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I have installed openssh server on my system using the following command:

apt-get install openssh-server

But when I tried to remotely access this server from another system (client) it shows me an error:

ssh: connect to host 192.168.1.38 port 22: Connection refused.

Can you please help me find whether the port is open or not?

Taken from http://stackoverflow.com/questions/17743559/ssh-connect-to-host-192-168-1-38-port-22-connection-refused

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closed as unclear what you're asking by Oliver Salzburg Nov 25 '13 at 17:37

Please clarify your specific problem or add additional details to highlight exactly what you need. As it's currently written, it’s hard to tell exactly what you're asking. See the How to Ask page for help clarifying this question.If this question can be reworded to fit the rules in the help center, please edit the question.

    
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Have you verified that the server is actually running? Run sudo service ssh status to find out. –  Brandon Invergo Jul 19 '13 at 10:29
    
And did you actually try any of the fine solutions offered in the other question? –  Brandon Invergo Jul 19 '13 at 10:33
    
Good point. Maybe it was not the best idea to repost the question instead of OP (from SO). I don't have this problem. But a typical set of checks should be useful for other users of SU. So I guess the question itself and all the answers are still valid. Maybe something better would be to close this question and make a wiki question out of referred older one? –  Yauhen Yakimovich Jul 19 '13 at 10:33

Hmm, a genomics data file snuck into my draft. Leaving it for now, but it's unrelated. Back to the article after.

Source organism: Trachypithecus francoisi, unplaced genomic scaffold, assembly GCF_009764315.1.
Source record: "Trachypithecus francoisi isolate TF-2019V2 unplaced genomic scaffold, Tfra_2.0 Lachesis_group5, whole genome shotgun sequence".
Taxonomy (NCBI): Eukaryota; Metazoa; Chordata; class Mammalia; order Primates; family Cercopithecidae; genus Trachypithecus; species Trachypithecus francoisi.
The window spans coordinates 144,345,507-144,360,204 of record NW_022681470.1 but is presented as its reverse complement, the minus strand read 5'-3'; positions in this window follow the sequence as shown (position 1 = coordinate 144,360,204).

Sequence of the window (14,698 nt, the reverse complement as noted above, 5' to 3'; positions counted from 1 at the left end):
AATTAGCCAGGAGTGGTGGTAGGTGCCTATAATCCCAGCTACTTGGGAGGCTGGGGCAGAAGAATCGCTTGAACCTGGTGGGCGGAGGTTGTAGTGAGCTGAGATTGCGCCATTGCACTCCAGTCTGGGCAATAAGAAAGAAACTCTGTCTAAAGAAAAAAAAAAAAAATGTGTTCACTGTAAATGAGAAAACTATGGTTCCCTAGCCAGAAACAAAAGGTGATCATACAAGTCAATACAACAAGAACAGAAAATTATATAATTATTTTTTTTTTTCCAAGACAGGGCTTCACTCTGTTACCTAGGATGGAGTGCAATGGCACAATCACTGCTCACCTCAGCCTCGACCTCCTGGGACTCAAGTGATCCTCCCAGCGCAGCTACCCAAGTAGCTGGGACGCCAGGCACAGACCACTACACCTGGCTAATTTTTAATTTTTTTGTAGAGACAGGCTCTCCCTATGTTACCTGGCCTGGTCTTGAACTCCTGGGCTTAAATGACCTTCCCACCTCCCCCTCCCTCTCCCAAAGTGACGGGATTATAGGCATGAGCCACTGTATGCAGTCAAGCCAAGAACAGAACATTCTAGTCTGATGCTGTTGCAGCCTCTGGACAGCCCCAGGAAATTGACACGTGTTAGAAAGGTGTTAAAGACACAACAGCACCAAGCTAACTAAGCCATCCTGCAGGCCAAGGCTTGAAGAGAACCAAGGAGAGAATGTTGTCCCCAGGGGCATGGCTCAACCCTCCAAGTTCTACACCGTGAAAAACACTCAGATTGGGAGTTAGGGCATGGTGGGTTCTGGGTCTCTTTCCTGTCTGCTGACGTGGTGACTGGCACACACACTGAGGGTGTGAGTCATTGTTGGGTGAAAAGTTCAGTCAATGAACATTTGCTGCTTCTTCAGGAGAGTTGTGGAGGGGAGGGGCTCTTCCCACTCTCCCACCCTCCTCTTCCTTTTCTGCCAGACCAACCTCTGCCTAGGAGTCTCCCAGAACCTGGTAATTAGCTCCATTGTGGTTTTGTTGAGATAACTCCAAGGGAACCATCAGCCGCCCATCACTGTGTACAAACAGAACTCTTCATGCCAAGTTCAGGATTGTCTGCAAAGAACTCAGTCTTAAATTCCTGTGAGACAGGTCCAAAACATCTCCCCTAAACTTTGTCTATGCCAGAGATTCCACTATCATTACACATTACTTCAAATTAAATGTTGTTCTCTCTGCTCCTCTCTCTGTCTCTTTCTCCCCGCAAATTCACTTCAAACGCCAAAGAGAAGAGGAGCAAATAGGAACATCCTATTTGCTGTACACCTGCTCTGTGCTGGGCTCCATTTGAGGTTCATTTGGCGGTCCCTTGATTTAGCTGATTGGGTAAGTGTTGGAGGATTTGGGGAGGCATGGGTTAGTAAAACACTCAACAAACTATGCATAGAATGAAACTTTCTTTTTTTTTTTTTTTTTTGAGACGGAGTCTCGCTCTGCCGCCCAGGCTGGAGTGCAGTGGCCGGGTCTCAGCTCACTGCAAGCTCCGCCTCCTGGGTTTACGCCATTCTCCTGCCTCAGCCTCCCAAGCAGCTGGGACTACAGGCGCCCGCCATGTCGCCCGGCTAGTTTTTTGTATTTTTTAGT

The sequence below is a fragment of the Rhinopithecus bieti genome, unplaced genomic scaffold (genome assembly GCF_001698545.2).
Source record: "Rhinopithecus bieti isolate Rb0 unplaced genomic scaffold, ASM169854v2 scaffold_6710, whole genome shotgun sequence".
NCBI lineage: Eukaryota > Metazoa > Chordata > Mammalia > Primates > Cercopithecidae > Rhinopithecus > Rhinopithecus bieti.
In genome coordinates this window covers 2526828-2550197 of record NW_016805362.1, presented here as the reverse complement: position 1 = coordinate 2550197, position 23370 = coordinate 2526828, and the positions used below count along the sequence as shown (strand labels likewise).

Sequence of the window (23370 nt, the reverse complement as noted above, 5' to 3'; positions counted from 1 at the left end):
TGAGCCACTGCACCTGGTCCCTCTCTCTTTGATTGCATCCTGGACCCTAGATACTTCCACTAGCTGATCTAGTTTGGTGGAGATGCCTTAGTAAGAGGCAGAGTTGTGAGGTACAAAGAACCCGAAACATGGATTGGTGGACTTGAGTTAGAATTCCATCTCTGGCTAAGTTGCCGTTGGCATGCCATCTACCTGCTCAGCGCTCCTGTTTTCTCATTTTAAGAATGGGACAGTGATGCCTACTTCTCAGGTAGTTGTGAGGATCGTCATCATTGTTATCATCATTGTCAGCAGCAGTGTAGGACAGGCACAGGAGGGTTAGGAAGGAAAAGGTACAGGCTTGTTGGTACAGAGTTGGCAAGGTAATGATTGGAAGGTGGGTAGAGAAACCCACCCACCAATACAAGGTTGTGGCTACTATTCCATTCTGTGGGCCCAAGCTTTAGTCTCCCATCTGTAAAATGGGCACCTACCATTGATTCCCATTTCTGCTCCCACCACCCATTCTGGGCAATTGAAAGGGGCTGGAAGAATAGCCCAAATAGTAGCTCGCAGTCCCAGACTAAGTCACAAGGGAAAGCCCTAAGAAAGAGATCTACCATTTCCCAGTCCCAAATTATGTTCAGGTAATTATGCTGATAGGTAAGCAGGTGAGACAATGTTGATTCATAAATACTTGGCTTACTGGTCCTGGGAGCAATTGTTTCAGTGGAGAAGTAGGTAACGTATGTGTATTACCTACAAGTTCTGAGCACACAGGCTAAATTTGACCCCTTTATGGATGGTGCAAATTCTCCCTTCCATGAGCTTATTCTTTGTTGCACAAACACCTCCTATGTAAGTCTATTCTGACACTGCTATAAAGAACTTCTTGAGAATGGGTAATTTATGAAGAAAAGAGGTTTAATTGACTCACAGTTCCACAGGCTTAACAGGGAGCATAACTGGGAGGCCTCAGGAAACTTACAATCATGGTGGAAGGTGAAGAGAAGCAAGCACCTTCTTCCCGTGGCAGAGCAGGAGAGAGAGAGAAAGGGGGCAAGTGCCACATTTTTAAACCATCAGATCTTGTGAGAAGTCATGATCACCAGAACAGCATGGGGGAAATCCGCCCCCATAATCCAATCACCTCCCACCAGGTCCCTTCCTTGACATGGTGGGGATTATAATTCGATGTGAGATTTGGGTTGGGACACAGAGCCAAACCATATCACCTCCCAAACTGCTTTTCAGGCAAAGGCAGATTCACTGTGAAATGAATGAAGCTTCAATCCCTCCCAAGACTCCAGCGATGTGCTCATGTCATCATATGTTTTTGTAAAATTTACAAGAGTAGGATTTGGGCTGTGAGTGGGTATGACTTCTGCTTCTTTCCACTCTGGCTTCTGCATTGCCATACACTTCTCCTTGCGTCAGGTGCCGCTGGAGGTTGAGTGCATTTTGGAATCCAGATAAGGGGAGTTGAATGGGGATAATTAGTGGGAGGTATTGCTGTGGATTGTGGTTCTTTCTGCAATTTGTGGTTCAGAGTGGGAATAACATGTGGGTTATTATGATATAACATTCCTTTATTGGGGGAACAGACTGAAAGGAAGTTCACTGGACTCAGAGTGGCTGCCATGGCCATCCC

As the question currently stands, you say that you installed the SSH server on a a computer ("PC1", let's say), and when you try to access a remote system ("PC2"), you got the response that there was no SSH server active at PC2. I'm guessing it's just a phrasing problem, and that you are actually trying to access PC1, not PC2, but it would be good to clarify that. Also, more information on the remote system would be good: are you trying to access it across a NAT, or are both systems within the same network? Edit the question to clarify these points. –  Daniel Andersson Jul 19 '13 at 11:56

2 Answers 2

This issue may be coming from firewall or may be coming from SElinux or may be service not in running state. I'm not aware from your distribution but i will told you for RPM based & debian OS : For RPM based OS

For flush firewall command

iptable -F

For disable SElinux

setenforce 0

For start the service

service sshd restart

If you are using Debian based OS then just follow these steps : for installation

sudo apt-get install openssh-server openssh-client

To restart ssh server, enter:

sudo /etc/init.d/ssh restart

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What is your distribution?

It might be a firewall problem. On ubuntu check

sudo ufw status

In general use telnet client to test tcp connection

telnet 192.168.1.38 22

(Expect to see some welcome message from OpenSSH for default settings)

or network scanners like nmap on your client-side:

nmap 192.168.1.38 -p 22

Finally check your /etc/ssh/sshd_config as well as if the sshd daemon is running

ps aux | grep sshd

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